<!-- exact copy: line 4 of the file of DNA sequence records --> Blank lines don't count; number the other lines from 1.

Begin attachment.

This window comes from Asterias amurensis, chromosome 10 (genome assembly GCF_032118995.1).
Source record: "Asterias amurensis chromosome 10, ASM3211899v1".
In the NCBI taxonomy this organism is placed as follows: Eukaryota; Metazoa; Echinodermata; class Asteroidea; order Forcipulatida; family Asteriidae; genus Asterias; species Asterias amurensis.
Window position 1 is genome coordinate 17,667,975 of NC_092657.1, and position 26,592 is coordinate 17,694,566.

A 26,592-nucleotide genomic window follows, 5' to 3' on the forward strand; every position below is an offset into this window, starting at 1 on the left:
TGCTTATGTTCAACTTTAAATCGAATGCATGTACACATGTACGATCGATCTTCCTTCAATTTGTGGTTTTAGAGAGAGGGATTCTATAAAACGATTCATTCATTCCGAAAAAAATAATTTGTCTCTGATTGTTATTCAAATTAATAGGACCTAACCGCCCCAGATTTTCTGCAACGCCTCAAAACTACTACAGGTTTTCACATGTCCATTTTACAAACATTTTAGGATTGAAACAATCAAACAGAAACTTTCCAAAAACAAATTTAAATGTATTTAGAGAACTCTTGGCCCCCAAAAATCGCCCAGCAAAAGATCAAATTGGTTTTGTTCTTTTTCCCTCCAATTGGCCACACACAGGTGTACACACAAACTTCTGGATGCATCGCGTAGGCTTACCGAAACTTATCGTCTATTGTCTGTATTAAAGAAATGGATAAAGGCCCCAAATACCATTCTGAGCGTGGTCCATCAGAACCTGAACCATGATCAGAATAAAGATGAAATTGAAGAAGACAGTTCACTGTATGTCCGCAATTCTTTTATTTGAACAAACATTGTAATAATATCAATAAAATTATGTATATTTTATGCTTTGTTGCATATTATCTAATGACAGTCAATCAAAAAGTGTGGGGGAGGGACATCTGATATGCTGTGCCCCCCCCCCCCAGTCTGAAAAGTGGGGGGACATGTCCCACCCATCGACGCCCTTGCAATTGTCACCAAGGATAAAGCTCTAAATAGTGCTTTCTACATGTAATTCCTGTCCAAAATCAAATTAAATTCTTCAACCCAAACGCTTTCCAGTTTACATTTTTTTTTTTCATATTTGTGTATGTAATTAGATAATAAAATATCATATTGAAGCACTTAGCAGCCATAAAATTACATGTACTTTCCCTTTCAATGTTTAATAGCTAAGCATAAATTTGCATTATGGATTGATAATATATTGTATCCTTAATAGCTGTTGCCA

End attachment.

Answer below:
Window position 1 is genome coordinate 17,667,975 of NC_092657.1, and position 26,592 is coordinate 17,694,566.